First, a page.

Amnesty for Illegal Immigrants
Definition of Amnesty: Amnesty for illegal immigrants is defined as the government’s pardon for
violating policies related to immigration or politics. The federal government forgives these
individuals for using false documentation (examples include social security numbers, identification
cards and driver’s license among other documents) to more easily get employment in the U.S. and
to be able to remain in the country. Amnesties allow illegal immigrants or undocumented aliens to
gain permanent residency in the United States
Immigration Amnesties in the United States: The first United States amnesty was in 1986, and
it allowed millions of illegal immigrants to receive a Green Card which could then lead to U.S.
citizenship in later years. Before this first amnesty was granted, the United States government had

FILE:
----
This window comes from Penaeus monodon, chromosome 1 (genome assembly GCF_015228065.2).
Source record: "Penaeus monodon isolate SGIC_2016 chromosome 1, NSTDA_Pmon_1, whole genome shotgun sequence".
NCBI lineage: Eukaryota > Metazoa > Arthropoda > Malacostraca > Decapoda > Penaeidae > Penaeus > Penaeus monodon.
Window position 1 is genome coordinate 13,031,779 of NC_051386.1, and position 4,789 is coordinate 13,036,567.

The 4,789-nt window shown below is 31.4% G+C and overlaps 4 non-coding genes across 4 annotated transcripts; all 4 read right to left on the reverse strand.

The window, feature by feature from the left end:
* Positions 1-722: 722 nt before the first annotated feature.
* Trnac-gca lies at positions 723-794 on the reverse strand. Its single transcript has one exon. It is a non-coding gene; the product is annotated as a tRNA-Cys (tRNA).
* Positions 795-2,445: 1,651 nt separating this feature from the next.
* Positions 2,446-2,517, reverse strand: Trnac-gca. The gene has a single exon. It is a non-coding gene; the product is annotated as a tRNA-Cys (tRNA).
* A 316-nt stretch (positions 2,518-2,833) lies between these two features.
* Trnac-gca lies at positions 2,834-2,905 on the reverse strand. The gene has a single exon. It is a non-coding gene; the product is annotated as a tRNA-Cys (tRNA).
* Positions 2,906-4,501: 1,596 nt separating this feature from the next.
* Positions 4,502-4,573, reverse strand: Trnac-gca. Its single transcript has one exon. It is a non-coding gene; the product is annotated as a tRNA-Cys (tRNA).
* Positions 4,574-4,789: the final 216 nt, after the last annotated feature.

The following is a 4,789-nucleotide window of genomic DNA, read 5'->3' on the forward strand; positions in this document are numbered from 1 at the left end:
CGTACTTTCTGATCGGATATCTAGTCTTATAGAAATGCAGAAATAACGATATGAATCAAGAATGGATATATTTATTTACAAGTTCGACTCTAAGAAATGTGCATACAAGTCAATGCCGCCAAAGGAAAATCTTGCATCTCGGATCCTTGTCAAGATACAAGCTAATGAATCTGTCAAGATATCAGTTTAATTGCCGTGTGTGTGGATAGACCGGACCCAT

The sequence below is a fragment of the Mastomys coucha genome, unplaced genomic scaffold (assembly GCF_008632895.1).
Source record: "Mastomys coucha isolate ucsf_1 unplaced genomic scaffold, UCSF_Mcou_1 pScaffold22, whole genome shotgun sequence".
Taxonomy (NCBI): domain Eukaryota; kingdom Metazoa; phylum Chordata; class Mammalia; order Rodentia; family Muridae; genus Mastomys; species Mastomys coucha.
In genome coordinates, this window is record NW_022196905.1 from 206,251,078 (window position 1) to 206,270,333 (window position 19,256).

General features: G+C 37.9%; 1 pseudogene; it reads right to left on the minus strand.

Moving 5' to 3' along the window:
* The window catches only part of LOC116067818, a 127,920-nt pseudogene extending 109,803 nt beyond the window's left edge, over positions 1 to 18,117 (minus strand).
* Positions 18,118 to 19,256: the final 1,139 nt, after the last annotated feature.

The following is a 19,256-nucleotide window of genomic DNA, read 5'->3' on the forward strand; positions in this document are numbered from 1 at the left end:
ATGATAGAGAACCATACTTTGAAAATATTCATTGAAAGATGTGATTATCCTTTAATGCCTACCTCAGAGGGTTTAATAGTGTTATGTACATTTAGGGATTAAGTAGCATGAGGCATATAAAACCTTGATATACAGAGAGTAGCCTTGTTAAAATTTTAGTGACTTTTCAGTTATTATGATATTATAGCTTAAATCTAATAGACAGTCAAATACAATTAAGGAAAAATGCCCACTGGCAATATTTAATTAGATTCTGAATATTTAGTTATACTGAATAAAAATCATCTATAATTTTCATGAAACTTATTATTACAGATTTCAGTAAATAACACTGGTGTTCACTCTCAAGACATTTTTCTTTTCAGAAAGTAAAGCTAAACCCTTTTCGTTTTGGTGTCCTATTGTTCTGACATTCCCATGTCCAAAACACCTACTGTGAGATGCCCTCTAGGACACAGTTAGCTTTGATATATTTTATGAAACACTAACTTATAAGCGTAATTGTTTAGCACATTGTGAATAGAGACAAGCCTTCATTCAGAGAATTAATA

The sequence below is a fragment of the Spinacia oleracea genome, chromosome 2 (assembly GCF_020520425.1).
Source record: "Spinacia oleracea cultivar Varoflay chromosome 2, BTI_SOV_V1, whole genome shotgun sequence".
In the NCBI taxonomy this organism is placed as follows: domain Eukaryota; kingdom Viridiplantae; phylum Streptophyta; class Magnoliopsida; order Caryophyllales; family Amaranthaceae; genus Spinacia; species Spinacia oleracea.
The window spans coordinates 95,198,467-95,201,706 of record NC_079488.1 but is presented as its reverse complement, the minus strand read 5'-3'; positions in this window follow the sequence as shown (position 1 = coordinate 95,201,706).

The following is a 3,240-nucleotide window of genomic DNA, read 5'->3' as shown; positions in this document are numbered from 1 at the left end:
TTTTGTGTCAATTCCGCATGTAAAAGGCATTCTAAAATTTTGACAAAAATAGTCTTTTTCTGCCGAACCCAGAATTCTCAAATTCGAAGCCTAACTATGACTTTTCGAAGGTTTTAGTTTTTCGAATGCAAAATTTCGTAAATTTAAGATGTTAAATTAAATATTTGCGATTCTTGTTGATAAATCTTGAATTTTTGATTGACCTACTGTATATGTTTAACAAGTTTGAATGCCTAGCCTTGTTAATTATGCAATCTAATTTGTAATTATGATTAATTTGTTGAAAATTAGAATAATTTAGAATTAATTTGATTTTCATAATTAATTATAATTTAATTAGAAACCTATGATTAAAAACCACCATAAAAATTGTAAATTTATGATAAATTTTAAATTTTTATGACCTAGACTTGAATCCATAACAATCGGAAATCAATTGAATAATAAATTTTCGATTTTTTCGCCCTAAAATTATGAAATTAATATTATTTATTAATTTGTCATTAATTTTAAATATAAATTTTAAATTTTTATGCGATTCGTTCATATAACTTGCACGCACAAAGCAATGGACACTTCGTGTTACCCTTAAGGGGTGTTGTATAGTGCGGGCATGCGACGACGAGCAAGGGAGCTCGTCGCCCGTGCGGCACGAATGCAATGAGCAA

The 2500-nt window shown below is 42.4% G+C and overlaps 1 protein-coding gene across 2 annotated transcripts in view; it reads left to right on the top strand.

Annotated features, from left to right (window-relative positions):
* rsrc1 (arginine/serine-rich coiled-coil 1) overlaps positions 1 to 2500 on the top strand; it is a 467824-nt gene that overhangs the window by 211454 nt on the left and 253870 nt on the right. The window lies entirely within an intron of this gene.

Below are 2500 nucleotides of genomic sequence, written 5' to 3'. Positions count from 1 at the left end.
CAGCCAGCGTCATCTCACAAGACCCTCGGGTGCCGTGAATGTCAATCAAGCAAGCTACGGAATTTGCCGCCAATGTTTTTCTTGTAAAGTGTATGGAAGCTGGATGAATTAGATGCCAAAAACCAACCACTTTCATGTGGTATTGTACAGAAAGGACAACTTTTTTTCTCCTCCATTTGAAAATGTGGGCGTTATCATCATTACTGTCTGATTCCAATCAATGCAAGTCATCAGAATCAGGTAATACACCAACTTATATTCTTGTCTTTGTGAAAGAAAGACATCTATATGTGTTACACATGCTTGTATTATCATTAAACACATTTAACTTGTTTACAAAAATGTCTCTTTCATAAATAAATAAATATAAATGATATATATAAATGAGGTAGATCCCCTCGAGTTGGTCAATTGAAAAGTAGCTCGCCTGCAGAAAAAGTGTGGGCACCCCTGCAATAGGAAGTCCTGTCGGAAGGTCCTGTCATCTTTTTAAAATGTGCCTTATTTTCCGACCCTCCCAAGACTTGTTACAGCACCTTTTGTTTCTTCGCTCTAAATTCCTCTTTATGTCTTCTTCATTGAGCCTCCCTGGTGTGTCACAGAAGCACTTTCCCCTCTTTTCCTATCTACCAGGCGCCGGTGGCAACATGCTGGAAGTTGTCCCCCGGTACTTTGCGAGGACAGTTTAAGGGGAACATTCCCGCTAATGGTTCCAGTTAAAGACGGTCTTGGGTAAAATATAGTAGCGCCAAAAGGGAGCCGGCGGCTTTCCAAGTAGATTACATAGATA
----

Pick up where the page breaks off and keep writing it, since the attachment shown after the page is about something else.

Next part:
only given amnesty on a case by case basis. In the cases where the government gave amnesty to
illegal immigrants, it was only done on a small scale. For a period of over 200 years this was how
the government granted amnesty, but in 1986 Congress introduced new immigration legislature.
They passed the Immigration Reform and Control Act or IRCA which gave approximately 2.8 million
illegal immigrants legal status in the United States. In addition, their immediate relatives or
dependents which included about 143,000 individuals also qualified for the same status. The result
of the amnesty introduced by Congress was that illegal immigration grew in significant numbers.
When the Immigration Reform and Control Act was passed, it was only meant to be a “one time”
amnesty but it actually turned out to be the beginning of many amnesties that would follow. To date
there have been additional amnesties that have been granted to illegal immigrants which include:
1. Immigration and Reform Control Act (IRCA), 1986: A blanket amnesty for some 2.7 million
2. Section 245(i) Amnesty, 1994: A temporary rolling amnesty for 578,000 illegal aliens.